David Anderson has an intriguing post, Lawyers, Unit Tests and Performance Reviews. David says “Individual team members can be set specific goals and behavior objectives…” and gives examples. I prefer that team members set their own goals with input from their managers. But the key here is that a technical person should be looking to increase his or her value to the group all the time, with some way to measure that at performance reviews.
Managers who perform continuous career development with their staff (which means every week in a one-on-one, not just in a yearly performance review) gain benefits for their group and the company. Their group increases its capacity, which in turns helps the company.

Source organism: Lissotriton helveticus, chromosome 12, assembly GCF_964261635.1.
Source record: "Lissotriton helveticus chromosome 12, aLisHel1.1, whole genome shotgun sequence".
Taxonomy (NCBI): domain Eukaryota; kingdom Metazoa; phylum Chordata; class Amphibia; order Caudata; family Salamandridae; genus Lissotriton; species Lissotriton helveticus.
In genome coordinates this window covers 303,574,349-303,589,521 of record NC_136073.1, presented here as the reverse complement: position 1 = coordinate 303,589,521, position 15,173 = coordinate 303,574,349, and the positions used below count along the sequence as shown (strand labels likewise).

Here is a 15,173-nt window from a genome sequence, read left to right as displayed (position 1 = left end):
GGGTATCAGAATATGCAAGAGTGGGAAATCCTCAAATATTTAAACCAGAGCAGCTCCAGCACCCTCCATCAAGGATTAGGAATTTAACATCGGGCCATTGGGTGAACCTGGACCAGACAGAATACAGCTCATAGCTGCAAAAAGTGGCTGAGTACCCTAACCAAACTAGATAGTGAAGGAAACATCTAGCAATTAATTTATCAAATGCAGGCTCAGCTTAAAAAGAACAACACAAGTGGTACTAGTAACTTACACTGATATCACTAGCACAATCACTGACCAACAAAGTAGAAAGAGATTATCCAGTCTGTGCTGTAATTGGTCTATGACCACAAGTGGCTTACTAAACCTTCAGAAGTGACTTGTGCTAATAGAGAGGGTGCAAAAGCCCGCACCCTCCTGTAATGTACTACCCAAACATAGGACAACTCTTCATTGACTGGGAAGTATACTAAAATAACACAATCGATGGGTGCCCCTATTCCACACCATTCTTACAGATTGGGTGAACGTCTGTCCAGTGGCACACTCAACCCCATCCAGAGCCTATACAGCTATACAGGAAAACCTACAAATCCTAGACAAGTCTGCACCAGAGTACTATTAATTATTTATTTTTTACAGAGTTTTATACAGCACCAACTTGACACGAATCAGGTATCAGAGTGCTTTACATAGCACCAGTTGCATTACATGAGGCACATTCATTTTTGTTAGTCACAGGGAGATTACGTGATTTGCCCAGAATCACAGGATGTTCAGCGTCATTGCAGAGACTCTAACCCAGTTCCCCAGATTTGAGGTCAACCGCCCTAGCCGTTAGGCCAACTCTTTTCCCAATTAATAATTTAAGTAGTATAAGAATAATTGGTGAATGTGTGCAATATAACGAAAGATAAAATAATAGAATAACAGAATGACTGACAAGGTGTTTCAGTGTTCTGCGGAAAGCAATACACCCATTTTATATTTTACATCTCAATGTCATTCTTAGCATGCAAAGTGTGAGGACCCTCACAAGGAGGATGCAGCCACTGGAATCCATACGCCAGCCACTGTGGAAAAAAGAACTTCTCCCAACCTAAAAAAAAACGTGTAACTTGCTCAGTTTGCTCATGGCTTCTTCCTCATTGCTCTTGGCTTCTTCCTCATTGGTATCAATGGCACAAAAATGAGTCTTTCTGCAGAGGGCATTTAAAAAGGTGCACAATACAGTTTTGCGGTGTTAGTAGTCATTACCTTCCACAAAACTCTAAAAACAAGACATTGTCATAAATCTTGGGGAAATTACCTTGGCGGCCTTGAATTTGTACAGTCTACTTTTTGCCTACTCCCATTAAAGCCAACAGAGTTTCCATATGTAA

If you're a technical person, consider improving one of the four areas of technical skills (See this post for one idea about how to think about it. And any improvement you make in your non-technical skills such as verbal and written communications, influence, negotiation, or facilitation skills will certainly improve your value. If you're a manager, review your management skills and think about how you can improve them.
How have you provided more value than you did a year ago?